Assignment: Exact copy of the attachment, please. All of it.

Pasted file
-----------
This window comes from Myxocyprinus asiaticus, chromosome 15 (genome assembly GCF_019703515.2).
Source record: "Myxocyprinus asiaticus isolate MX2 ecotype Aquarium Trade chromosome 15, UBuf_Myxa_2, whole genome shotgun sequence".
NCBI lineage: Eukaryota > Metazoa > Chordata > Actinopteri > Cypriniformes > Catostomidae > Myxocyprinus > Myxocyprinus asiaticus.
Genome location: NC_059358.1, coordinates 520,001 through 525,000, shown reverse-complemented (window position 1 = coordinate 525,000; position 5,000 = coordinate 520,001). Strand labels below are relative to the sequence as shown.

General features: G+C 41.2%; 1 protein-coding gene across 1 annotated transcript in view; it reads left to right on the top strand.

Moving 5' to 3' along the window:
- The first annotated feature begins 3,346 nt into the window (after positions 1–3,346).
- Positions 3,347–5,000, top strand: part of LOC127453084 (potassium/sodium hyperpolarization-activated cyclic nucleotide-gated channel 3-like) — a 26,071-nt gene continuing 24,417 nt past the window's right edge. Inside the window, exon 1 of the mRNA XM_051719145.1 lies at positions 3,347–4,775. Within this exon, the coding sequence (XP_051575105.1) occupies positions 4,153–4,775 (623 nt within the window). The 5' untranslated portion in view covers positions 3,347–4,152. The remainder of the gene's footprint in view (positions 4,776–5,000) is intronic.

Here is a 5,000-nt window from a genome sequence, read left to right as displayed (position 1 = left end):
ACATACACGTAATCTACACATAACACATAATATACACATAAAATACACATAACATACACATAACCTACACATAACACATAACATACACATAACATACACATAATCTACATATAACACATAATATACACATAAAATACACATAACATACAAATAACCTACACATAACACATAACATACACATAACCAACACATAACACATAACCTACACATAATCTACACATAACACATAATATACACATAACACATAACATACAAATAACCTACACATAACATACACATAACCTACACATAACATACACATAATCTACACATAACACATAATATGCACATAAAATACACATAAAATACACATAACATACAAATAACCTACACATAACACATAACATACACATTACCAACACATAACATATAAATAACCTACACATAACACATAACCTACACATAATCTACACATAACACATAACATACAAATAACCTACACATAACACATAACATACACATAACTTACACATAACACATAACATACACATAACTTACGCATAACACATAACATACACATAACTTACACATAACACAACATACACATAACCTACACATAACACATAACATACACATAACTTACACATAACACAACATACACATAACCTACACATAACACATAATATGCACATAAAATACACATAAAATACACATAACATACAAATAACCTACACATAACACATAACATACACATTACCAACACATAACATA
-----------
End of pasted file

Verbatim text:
This window comes from Myxocyprinus asiaticus, chromosome 15 (genome assembly GCF_019703515.2).
Source record: "Myxocyprinus asiaticus isolate MX2 ecotype Aquarium Trade chromosome 15, UBuf_Myxa_2, whole genome shotgun sequence".
NCBI lineage: Eukaryota > Metazoa > Chordata > Actinopteri > Cypriniformes > Catostomidae > Myxocyprinus > Myxocyprinus asiaticus.
Genome location: NC_059358.1, coordinates 520,001 through 525,000, shown reverse-complemented (window position 1 = coordinate 525,000; position 5,000 = coordinate 520,001). Strand labels below are relative to the sequence as shown.

General features: G+C 41.2%; 1 protein-coding gene across 1 annotated transcript in view; it reads left to right on the top strand.

Moving 5' to 3' along the window:
- The first annotated feature begins 3,346 nt into the window (after positions 1–3,346).
- Positions 3,347–5,000, top strand: part of LOC127453084 (potassium/sodium hyperpolarization-activated cyclic nucleotide-gated channel 3-like) — a 26,071-nt gene continuing 24,417 nt past the window's right edge. Inside the window, exon 1 of the mRNA XM_051719145.1 lies at positions 3,347–4,775. Within this exon, the coding sequence (XP_051575105.1) occupies positions 4,153–4,775 (623 nt within the window). The 5' untranslated portion in view covers positions 3,347–4,152. The remainder of the gene's footprint in view (positions 4,776–5,000) is intronic.

Here is a 5,000-nt window from a genome sequence, read left to right as displayed (position 1 = left end):
ACATACACGTAATCTACACATAACACATAATATACACATAAAATACACATAACATACACATAACCTACACATAACACATAACATACACATAACATACACATAATCTACATATAACACATAATATACACATAAAATACACATAACATACAAATAACCTACACATAACACATAACATACACATAACCAACACATAACACATAACCTACACATAATCTACACATAACACATAATATACACATAACACATAACATACAAATAACCTACACATAACATACACATAACCTACACATAACATACACATAATCTACACATAACACATAATATGCACATAAAATACACATAAAATACACATAACATACAAATAACCTACACATAACACATAACATACACATTACCAACACATAACATATAAATAACCTACACATAACACATAACCTACACATAATCTACACATAACACATAACATACAAATAACCTACACATAACACATAACATACACATAACTTACACATAACACATAACATACACATAACTTACGCATAACACATAACATACACATAACTTACACATAACACAACATACACATAACCTACACATAACACATAACATACACATAACTTACACATAACACAACATACACATAACCTACACATAACACATAATATGCACATAAAATACACATAAAATACACATAACATACAAATAACCTACACATAACACATAACATACACATTACCAACACATAACATA